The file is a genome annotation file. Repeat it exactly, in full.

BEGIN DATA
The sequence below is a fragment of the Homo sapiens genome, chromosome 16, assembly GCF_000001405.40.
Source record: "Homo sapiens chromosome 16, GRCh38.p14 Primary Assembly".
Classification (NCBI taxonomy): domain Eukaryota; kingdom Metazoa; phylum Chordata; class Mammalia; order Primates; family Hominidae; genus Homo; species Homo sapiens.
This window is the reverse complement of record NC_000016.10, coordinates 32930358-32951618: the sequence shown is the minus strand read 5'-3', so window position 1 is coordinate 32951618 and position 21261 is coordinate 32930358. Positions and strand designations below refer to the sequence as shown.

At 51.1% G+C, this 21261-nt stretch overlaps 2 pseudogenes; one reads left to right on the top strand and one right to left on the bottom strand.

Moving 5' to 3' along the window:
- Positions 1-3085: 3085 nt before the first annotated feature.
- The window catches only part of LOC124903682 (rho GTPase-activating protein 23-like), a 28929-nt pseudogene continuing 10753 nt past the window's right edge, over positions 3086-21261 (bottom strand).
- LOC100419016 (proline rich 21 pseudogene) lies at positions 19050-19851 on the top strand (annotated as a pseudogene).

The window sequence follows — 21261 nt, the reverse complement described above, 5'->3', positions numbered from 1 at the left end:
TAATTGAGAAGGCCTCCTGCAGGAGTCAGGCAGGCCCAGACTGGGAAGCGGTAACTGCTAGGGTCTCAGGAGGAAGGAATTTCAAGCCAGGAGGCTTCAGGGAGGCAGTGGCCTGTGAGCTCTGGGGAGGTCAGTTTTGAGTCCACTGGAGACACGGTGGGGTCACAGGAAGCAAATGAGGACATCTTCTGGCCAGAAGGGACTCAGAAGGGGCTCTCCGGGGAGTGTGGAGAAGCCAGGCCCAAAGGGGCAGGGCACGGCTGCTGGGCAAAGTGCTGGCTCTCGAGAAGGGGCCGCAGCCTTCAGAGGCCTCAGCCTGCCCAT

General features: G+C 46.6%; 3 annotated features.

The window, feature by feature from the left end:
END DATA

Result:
The sequence below is a fragment of the Homo sapiens genome, chromosome 16, assembly GCF_000001405.40.
Source record: "Homo sapiens chromosome 16, GRCh38.p14 Primary Assembly".
Classification (NCBI taxonomy): domain Eukaryota; kingdom Metazoa; phylum Chordata; class Mammalia; order Primates; family Hominidae; genus Homo; species Homo sapiens.
This window is the reverse complement of record NC_000016.10, coordinates 32930358-32951618: the sequence shown is the minus strand read 5'-3', so window position 1 is coordinate 32951618 and position 21261 is coordinate 32930358. Positions and strand designations below refer to the sequence as shown.

At 51.1% G+C, this 21261-nt stretch overlaps 2 pseudogenes; one reads left to right on the top strand and one right to left on the bottom strand.

Moving 5' to 3' along the window:
- Positions 1-3085: 3085 nt before the first annotated feature.
- The window catches only part of LOC124903682 (rho GTPase-activating protein 23-like), a 28929-nt pseudogene continuing 10753 nt past the window's right edge, over positions 3086-21261 (bottom strand).
- LOC100419016 (proline rich 21 pseudogene) lies at positions 19050-19851 on the top strand (annotated as a pseudogene).

The window sequence follows — 21261 nt, the reverse complement described above, 5'->3', positions numbered from 1 at the left end:
TAATTGAGAAGGCCTCCTGCAGGAGTCAGGCAGGCCCAGACTGGGAAGCGGTAACTGCTAGGGTCTCAGGAGGAAGGAATTTCAAGCCAGGAGGCTTCAGGGAGGCAGTGGCCTGTGAGCTCTGGGGAGGTCAGTTTTGAGTCCACTGGAGACACGGTGGGGTCACAGGAAGCAAATGAGGACATCTTCTGGCCAGAAGGGACTCAGAAGGGGCTCTCCGGGGAGTGTGGAGAAGCCAGGCCCAAAGGGGCAGGGCACGGCTGCTGGGCAAAGTGCTGGCTCTCGAGAAGGGGCCGCAGCCTTCAGAGGCCTCAGCCTGCCCAT

General features: G+C 46.6%; 3 annotated features.

The window, feature by feature from the left end: